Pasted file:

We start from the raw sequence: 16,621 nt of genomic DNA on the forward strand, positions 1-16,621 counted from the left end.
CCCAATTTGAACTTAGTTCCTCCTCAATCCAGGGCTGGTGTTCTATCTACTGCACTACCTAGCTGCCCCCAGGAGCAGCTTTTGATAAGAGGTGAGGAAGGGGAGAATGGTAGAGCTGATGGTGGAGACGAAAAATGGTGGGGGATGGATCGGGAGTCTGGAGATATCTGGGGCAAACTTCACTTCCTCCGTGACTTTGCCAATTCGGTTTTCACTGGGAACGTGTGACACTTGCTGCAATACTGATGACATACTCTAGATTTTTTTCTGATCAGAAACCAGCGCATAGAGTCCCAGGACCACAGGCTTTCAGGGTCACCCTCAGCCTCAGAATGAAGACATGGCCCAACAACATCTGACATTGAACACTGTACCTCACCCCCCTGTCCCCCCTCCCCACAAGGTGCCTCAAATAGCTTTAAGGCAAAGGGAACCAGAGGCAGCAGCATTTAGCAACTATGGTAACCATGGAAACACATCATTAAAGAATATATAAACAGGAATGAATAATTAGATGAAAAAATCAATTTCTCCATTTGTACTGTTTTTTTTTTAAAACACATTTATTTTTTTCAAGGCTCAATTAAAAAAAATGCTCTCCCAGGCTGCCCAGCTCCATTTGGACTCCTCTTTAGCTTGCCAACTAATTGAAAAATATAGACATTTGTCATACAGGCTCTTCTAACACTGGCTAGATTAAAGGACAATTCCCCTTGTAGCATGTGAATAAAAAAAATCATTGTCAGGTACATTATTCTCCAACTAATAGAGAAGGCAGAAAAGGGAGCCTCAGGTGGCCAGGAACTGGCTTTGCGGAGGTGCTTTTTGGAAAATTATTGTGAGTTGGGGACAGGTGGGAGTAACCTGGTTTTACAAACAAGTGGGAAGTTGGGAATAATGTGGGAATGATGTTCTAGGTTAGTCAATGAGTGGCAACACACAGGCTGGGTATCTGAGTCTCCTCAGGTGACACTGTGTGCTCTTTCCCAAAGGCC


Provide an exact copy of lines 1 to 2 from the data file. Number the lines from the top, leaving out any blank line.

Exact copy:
We start from the raw sequence: 16,621 nt of genomic DNA on the forward strand, positions 1-16,621 counted from the left end.
CCCAATTTGAACTTAGTTCCTCCTCAATCCAGGGCTGGTGTTCTATCTACTGCACTACCTAGCTGCCCCCAGGAGCAGCTTTTGATAAGAGGTGAGGAAGGGGAGAATGGTAGAGCTGATGGTGGAGACGAAAAATGGTGGGGGATGGATCGGGAGTCTGGAGATATCTGGGGCAAACTTCACTTCCTCCGTGACTTTGCCAATTCGGTTTTCACTGGGAACGTGTGACACTTGCTGCAATACTGATGACATACTCTAGATTTTTTTCTGATCAGAAACCAGCGCATAGAGTCCCAGGACCACAGGCTTTCAGGGTCACCCTCAGCCTCAGAATGAAGACATGGCCCAACAACATCTGACATTGAACACTGTACCTCACCCCCCTGTCCCCCCTCCCCACAAGGTGCCTCAAATAGCTTTAAGGCAAAGGGAACCAGAGGCAGCAGCATTTAGCAACTATGGTAACCATGGAAACACATCATTAAAGAATATATAAACAGGAATGAATAATTAGATGAAAAAATCAATTTCTCCATTTGTACTGTTTTTTTTTTAAAACACATTTATTTTTTTCAAGGCTCAATTAAAAAAAATGCTCTCCCAGGCTGCCCAGCTCCATTTGGACTCCTCTTTAGCTTGCCAACTAATTGAAAAATATAGACATTTGTCATACAGGCTCTTCTAACACTGGCTAGATTAAAGGACAATTCCCCTTGTAGCATGTGAATAAAAAAAATCATTGTCAGGTACATTATTCTCCAACTAATAGAGAAGGCAGAAAAGGGAGCCTCAGGTGGCCAGGAACTGGCTTTGCGGAGGTGCTTTTTGGAAAATTATTGTGAGTTGGGGACAGGTGGGAGTAACCTGGTTTTACAAACAAGTGGGAAGTTGGGAATAATGTGGGAATGATGTTCTAGGTTAGTCAATGAGTGGCAACACACAGGCTGGGTATCTGAGTCTCCTCAGGTGACACTGTGTGCTCTTTCCCAAAGGCC